For those who’ve enjoyed the latest horror tales Netflix has to offer, The Ritual is one you’ve seen at least three times by now.
A harrowing tale of a group of friends having a lads’ holiday to honour one of their own.
Unfortunately, this story goes awry from the beginning. But like most good films, this one started as a novel.
Written by Adam Nevill in 2011, this suspense thriller is a different story than the film in almost every way that matters.
Like so many films, the production evolved into a separate tale that isn’t recognisable from the original work.
*Note – this comparison contains spoilers*
The film starts with Phil, Dom, Hutch, Luke, and Rob. They’re in a pub arguing over where to have their holiday.
Rob suggests hiking in Sweden and is shot down.
In under five minutes we’re treated to seeing the friends stumble out of the bar and into an off licence where Luke and Rob witness a robbery. Luke hides, and Rob is too afraid to move.
It costs him his life.
However, in the novel, there is no Rob.
The book is about the four friends as they hike along a Swedish mountain trail.
The stimulus that brings them to the wilds is different, but the setting eventually becomes the same.
In the film, they’re in the mountains and decide to make a path through the woods to get to their cabin. In both formats Dom hurts his leg (he’s just as insufferable in the book as he is in the film) and in both formats they discover mutilated animals hanging in the trees.
The setting is a tad darker in the book, as the woods are more foreboding.
The film keeps cutting to a slice of horror that Luke faced in the off licence, with flashbacks slowly meshing with reality.
The book has the scenery become surreal with the darkness of the woods crushing them from all directions, creating a sense of hopelessness.
The fear of becoming lost is quickly hammered home in the novel.
The middle part of the film is like the book, though made less by the fact that you cannot compete with an imagination running wild.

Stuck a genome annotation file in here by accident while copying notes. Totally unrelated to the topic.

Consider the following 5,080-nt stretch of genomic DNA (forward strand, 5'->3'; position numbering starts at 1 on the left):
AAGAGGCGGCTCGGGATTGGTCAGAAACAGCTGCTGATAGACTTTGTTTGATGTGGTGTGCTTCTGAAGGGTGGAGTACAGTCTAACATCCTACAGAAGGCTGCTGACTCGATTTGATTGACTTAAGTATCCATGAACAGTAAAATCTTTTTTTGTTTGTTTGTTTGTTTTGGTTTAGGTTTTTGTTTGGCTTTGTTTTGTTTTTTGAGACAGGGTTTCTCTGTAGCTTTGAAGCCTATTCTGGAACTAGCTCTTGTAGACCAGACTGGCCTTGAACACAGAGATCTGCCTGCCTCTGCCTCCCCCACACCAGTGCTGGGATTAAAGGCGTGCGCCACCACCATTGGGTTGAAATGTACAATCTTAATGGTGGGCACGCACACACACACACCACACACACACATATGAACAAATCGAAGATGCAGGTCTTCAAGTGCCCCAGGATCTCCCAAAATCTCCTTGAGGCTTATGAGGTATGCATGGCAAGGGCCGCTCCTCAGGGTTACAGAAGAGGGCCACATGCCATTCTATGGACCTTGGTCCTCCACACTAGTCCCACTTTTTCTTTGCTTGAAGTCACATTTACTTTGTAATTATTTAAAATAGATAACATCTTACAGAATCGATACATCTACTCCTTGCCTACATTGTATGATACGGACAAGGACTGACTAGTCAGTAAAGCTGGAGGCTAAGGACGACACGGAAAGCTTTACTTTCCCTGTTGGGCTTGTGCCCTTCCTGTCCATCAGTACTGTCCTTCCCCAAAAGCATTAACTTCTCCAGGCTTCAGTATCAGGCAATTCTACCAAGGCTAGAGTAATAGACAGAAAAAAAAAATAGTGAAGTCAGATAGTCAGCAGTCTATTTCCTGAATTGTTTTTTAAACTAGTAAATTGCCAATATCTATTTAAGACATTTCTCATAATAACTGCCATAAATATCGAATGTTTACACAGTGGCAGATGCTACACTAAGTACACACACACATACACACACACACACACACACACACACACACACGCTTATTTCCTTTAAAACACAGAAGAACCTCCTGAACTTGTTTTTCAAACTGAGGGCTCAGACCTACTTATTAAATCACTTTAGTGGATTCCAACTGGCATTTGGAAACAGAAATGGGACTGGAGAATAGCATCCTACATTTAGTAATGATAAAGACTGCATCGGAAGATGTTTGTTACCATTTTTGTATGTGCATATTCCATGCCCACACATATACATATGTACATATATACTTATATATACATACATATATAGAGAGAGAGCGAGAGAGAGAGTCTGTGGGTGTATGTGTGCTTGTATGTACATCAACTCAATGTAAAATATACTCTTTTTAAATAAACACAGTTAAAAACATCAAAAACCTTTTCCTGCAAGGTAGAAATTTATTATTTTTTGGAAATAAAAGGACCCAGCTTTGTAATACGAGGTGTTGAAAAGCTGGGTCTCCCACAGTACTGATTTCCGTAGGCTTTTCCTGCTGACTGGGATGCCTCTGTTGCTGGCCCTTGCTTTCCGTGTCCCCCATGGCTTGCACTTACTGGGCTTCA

The cabin they hunker down in, filled with dark artifacts, is more ominous in the film. However, the pagan witch statue is just too damn creepy to ignore.
Hutch is the leader in both mediums and urges Luke to go on ahead of them to get help.
Well, this would’ve happened if the monster didn’t kill Hutch in the middle of the night, scattering the friends into the woods.
In the novel, Luke is taken by a group of teenagers to a remote lodging where an old woman works to create the witch statues. They prepare him for sacrifice, and the old woman eventually calls the beast upon him.
In the film, Dom and Luke are caught and the cultists want to have Luke join them. Dom is sacrificed to the beast.
The two merge once more as the beast murders some of its followers in a rage (in the book, one of the teenagers; the film, a few nameless followers) before it chases Luke into the woods.
This is where things diverge greatly.
In the film, the beast makes a point of forcing Luke to his knees to worship, with Luke refusing and injuring the beast before making a hasty retreat. The beast gives chase but stops at the borders of the woods.
In the novel, the beast is more of a goat monster with human arms and is fought off with a knife to the neck. Luke emerges from the woods after a disturbing chase scene and the weight of reality sets in: yes, his friends are dead, but Luke is alive.
The novel is, in a sense, darker than the film.
It plays on innate fears of the wilds and darkness, as well as superstition.
Yes, some of the descriptions rob us of the fear as we realise the beast is just a giant goat monster, but the suspense is almost choking in its intensity.
The film has a better grip of fear and awe, as the cultists reveal that they are effectively immortal beings that exit in emotional suffering at the behest of an ancient forest god.
Looking at either version of The Ritual to be better is foolish.
I put forth this idea: like with the Evil Dead remake, we take each as a separate telling of a similar tale.
The characters are similar, but with different twists of fate, each story is now different.
Neither one infringes on the other, nor takes any credence away from the other’s objective pros and cons.
They are simply different stories.
And what good stories they are!
The Ritual is still on Netflix.
I left out some important details, so you can still watch and enjoy.
The Ritual is also a damn fine read.
By Nicholas Paschall (@Nelfeshne)
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